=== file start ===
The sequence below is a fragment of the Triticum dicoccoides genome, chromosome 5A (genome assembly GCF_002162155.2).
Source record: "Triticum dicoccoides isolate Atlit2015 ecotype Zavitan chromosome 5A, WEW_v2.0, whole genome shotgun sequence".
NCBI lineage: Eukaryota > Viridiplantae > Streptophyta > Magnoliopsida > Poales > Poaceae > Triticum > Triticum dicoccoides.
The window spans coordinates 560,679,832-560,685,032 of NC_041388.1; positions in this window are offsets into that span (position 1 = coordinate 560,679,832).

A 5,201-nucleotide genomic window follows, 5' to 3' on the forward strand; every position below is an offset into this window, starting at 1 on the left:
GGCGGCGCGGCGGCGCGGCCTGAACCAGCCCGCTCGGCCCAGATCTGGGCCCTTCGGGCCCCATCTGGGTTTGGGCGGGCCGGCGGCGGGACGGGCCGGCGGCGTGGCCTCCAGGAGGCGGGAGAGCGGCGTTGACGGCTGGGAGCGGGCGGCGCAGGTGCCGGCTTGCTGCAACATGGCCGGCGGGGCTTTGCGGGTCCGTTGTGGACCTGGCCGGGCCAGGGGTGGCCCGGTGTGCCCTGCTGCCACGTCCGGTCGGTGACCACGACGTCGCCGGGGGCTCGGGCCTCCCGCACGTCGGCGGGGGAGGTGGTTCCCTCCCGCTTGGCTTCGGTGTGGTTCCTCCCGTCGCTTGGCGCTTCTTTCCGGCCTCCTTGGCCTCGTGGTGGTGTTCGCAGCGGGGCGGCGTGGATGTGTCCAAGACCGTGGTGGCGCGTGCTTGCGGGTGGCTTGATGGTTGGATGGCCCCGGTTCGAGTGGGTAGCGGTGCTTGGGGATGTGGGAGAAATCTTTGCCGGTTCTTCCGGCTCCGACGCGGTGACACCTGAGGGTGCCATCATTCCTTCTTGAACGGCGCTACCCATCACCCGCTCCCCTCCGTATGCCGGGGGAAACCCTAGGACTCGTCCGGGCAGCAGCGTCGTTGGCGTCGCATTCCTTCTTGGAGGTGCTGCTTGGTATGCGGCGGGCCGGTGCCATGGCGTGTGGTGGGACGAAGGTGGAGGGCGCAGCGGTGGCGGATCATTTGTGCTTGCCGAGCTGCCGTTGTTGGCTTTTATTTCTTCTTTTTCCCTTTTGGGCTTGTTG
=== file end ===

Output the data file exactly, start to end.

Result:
The sequence below is a fragment of the Triticum dicoccoides genome, chromosome 5A (genome assembly GCF_002162155.2).
Source record: "Triticum dicoccoides isolate Atlit2015 ecotype Zavitan chromosome 5A, WEW_v2.0, whole genome shotgun sequence".
NCBI lineage: Eukaryota > Viridiplantae > Streptophyta > Magnoliopsida > Poales > Poaceae > Triticum > Triticum dicoccoides.
The window spans coordinates 560,679,832-560,685,032 of NC_041388.1; positions in this window are offsets into that span (position 1 = coordinate 560,679,832).

A 5,201-nucleotide genomic window follows, 5' to 3' on the forward strand; every position below is an offset into this window, starting at 1 on the left:
GGCGGCGCGGCGGCGCGGCCTGAACCAGCCCGCTCGGCCCAGATCTGGGCCCTTCGGGCCCCATCTGGGTTTGGGCGGGCCGGCGGCGGGACGGGCCGGCGGCGTGGCCTCCAGGAGGCGGGAGAGCGGCGTTGACGGCTGGGAGCGGGCGGCGCAGGTGCCGGCTTGCTGCAACATGGCCGGCGGGGCTTTGCGGGTCCGTTGTGGACCTGGCCGGGCCAGGGGTGGCCCGGTGTGCCCTGCTGCCACGTCCGGTCGGTGACCACGACGTCGCCGGGGGCTCGGGCCTCCCGCACGTCGGCGGGGGAGGTGGTTCCCTCCCGCTTGGCTTCGGTGTGGTTCCTCCCGTCGCTTGGCGCTTCTTTCCGGCCTCCTTGGCCTCGTGGTGGTGTTCGCAGCGGGGCGGCGTGGATGTGTCCAAGACCGTGGTGGCGCGTGCTTGCGGGTGGCTTGATGGTTGGATGGCCCCGGTTCGAGTGGGTAGCGGTGCTTGGGGATGTGGGAGAAATCTTTGCCGGTTCTTCCGGCTCCGACGCGGTGACACCTGAGGGTGCCATCATTCCTTCTTGAACGGCGCTACCCATCACCCGCTCCCCTCCGTATGCCGGGGGAAACCCTAGGACTCGTCCGGGCAGCAGCGTCGTTGGCGTCGCATTCCTTCTTGGAGGTGCTGCTTGGTATGCGGCGGGCCGGTGCCATGGCGTGTGGTGGGACGAAGGTGGAGGGCGCAGCGGTGGCGGATCATTTGTGCTTGCCGAGCTGCCGTTGTTGGCTTTTATTTCTTCTTTTTCCCTTTTGGGCTTGTTG